Tag Archives: library

Magic in the Library.

For me libraries have always been magical places filled with stories about people that  I could  imagine meeting. In elementary school, not only did I read through entire chunks of the school’s library but I would spend time helping the school librarian. Shelve some books, straighten up a display, or best of all type up some cards for the card catalog – on an electric typewriter no less (Mother wouldn’t let me touch her good one). Yes, I’m dating myself here. But even those cards were magical. One book with so many different ways to organize it – title, author, category. And then to be able to put those cards in the catalog drawers was an event. Very few people were allowed to touch the metal rods that held the stacks of cards in those drawers. I knew I was special. The school librarian encouraged me to earn my library sciences degree in college so I could come back to help her.  It was an intriguing thought but wafted away in time.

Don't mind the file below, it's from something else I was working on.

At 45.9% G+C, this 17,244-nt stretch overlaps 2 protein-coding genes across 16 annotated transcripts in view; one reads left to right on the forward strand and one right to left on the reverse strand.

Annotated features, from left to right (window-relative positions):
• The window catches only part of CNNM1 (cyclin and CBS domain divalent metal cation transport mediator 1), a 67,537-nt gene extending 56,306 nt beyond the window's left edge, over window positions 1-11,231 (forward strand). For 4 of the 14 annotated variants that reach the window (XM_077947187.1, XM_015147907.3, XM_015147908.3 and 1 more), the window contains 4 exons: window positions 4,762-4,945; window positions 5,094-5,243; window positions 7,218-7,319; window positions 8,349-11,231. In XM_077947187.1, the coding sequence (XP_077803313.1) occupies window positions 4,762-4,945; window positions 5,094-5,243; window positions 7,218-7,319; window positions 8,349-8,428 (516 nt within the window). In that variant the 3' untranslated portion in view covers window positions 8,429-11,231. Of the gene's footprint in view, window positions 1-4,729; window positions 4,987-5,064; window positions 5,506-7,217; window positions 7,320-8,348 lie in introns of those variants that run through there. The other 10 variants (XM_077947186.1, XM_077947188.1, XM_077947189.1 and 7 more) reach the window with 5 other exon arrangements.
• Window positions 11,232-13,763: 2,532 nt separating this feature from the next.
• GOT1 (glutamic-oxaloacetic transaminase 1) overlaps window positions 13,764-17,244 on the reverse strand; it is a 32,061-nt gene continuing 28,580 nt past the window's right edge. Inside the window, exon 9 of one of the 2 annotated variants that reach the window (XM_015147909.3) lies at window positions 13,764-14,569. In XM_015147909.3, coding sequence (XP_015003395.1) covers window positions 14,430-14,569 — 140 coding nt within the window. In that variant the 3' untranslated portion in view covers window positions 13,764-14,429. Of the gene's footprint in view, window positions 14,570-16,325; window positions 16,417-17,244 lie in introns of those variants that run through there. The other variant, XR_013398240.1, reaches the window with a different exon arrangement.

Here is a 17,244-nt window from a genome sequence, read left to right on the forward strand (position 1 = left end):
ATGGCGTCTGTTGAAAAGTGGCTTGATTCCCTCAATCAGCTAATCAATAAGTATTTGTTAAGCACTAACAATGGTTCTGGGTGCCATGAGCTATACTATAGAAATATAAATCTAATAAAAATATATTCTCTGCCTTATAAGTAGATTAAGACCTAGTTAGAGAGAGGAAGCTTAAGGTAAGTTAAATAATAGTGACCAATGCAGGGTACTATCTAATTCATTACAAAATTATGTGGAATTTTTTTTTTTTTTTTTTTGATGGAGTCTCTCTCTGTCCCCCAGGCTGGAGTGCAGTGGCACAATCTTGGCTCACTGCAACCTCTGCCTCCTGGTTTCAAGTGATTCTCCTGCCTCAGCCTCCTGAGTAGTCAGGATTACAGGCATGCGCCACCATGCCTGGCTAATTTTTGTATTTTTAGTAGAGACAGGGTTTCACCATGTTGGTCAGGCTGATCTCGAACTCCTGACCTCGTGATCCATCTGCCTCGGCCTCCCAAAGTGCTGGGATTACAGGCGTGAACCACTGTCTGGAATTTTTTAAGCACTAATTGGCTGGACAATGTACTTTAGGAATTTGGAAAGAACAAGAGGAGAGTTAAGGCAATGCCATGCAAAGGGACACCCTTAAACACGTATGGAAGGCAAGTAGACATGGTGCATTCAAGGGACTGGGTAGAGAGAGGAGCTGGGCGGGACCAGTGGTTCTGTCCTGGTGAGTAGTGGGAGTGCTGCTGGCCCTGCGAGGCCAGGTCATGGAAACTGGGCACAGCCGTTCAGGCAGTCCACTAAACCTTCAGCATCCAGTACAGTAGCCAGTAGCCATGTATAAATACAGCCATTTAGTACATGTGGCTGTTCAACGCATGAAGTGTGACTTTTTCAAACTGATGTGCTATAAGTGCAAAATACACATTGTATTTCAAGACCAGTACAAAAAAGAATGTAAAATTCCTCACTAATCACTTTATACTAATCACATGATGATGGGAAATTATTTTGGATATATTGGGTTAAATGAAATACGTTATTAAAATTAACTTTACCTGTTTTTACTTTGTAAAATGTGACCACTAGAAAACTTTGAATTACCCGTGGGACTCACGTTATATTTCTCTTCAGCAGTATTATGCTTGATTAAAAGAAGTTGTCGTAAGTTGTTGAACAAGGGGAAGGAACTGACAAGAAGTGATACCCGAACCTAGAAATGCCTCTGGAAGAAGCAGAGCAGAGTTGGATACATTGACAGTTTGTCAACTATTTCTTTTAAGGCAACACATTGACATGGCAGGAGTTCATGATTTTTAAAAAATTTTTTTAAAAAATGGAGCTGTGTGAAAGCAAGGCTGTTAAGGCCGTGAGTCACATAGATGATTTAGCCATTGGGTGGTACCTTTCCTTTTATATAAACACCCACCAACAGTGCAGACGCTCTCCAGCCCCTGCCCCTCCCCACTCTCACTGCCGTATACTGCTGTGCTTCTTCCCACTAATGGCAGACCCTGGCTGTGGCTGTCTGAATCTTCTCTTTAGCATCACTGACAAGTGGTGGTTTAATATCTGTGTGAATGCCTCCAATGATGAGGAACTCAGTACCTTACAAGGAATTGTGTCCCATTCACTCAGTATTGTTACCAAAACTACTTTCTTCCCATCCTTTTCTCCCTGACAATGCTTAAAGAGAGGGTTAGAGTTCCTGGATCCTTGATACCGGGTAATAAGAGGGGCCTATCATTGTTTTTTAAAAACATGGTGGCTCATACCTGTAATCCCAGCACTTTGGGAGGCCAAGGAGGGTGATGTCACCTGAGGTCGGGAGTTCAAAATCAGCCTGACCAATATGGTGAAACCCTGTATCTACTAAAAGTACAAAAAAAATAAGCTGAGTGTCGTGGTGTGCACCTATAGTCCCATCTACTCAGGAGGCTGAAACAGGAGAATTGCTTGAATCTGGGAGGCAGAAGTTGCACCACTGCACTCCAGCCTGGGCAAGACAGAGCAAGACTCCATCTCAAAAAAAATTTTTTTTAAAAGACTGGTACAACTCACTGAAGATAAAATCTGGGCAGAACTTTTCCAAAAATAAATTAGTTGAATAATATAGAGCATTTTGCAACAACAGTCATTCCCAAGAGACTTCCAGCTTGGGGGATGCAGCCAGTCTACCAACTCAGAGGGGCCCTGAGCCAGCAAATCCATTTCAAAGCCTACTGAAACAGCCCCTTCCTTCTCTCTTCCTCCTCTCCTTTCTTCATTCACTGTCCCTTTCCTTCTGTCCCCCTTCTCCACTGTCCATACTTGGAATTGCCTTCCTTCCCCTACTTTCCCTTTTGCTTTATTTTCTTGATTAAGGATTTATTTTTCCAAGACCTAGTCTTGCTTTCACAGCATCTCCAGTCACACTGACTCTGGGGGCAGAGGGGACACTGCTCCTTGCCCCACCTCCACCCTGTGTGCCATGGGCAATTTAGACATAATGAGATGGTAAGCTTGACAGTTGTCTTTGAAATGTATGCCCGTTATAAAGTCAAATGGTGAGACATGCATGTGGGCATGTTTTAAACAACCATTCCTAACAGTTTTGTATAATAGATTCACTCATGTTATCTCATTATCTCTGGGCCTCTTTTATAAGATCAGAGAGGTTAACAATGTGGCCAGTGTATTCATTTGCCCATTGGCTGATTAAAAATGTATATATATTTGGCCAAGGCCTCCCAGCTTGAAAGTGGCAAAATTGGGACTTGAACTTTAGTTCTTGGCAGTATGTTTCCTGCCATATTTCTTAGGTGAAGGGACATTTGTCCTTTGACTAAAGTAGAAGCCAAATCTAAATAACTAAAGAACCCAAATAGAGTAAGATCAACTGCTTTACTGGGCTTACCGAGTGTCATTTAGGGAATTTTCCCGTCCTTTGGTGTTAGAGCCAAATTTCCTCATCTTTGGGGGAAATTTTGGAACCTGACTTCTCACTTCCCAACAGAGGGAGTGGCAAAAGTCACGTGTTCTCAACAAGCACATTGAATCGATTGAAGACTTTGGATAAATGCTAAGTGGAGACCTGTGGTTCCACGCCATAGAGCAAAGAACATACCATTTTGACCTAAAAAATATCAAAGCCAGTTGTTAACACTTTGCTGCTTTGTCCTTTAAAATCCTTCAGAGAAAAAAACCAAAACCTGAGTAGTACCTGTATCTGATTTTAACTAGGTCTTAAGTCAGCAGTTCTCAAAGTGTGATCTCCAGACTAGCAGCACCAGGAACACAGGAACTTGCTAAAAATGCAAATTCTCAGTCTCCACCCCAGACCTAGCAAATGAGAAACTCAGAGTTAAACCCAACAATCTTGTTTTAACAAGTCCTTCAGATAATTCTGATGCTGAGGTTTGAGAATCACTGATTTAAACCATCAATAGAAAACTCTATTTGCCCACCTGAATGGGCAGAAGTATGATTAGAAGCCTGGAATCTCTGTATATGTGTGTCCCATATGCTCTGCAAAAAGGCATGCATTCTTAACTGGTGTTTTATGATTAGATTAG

As a budding writer I enjoyed creative writing club. Which was of course run in the library. Just another reason to be in one of my favorite places. And then there was the magic day when we had a real live author come to visit! He was a local poet and we each were to write a poem ahead of time that our teach sent off to him and then we were critiqued.  Pure magic! He said mine reminded him of e.e. cummings.  Being only eleven or twelve I had to look up e.e. cummings. Really, I was that cool?

Those times in the school library are some of my favorite childhood memories.  As homeschoolers my children were introduced to our local public library very early on. We’ve participated in summer reading program , my youngest has volunteered in the children’s department for the last two years, and we’ve held NaNoWriMo Young Writer’s write-ins at the library. But best of all is the Creative Writing program. Tuesday afternoons are for all community teens and once a month there’s a special homeschooling group that also functions as a book club.

And last week what happened? They got to meet a real, live author. Terri Clark  writes YA fiction and came for a visit. She talked about the business side of being an author, discussed writing, and brought copies of her books to give away. One of the girls received  Ms. Clark’s newest book Hollyweird two weeks before its release date. Our home library gained Sleepless and The Girl Who Was on Fire.  Even more special for my kids was that Ms. Clark signed the books.